How do we avoid violence? Martial arts primarily deal with handling violence when it occurs, rather than avoiding it. Sure, we can train things like awareness, and we can avoid scenarios where violence is likely to occur, but what do we do when evasion is not possible, and we are still trying to avoid violence? Teddy Roosevelt famously said that one ought to “speak softly and carry a big stick”. Martial artists typically understand the “big stick”, or else their art would not be martial, but what about speaking softly? In the below video, Bishop Barron argues that it is our inability to argue that has so often lead to violence in our modern age. Discussing why this is, he points out that epistemological subjectivism disallows any framework within which civilization can have a civil disagreement. Thus, without rules of engagement- might makes right.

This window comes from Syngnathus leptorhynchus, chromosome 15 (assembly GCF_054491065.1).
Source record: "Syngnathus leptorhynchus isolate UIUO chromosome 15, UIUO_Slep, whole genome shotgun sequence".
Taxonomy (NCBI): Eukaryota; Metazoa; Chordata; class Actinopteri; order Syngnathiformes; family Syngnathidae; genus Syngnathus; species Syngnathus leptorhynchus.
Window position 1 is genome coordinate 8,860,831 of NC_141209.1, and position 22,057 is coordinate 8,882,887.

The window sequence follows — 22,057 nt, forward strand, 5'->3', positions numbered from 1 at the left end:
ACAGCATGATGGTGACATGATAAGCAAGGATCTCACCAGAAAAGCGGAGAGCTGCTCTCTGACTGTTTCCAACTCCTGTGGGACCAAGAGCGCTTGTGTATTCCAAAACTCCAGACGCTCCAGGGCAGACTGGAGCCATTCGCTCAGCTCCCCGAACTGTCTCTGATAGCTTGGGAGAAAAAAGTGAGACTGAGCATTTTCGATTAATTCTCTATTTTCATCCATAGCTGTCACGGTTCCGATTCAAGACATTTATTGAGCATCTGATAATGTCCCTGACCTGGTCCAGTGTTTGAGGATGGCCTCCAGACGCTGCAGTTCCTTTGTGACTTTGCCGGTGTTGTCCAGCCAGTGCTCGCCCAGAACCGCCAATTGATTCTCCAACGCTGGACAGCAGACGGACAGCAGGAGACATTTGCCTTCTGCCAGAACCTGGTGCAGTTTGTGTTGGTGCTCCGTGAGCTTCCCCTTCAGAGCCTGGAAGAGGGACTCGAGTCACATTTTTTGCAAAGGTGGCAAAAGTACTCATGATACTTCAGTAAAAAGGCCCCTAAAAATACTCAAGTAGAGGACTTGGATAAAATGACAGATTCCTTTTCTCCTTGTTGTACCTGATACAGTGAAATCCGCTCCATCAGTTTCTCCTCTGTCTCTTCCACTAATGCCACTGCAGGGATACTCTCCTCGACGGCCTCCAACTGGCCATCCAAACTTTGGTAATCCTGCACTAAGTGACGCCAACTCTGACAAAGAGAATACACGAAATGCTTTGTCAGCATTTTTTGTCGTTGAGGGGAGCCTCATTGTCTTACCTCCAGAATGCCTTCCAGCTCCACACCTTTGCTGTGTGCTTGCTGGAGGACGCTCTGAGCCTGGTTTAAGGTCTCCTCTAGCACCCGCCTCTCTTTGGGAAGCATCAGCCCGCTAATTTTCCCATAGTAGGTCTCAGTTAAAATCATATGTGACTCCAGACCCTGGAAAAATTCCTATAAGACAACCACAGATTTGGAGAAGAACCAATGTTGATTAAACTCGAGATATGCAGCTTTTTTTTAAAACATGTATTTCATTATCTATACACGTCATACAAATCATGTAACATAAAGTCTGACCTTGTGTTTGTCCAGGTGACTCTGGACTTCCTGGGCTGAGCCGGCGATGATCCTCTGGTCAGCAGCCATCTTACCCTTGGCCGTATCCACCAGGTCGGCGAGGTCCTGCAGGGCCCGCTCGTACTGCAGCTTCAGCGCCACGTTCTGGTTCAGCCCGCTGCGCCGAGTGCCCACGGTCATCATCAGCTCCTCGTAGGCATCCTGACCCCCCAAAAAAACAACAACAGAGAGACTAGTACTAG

Regardless of what precisely Roosevelt meant, most of us today are unlikely to interpret his reference to speaking softly to mean that one ought to be a skilled arguer. We are more inclined to take this in as an advocation of blasé niceness. This leaves us with a world where one cannot confront a brother, a co-worker, a fellow citizen, but instead one can merely state things nicely, and when such “negotiations” fail- one must resort to coercion. Thus the brother simply stops visiting his sibling at Christmas after “the time he said that thing“, the co-worker gets fired before he can give any defense because “his actions were not in line with company values,” and the citizen occupies, pickets, and/or punches his fellow citizen because “his ideas are intolerant…” From nice statements to violence action, with zero negotiation inbetween when disagreement occurs because that would require the ability to argue- a skill we no longer posses or value as a culture…

How can we avoid violence? Learn to argue: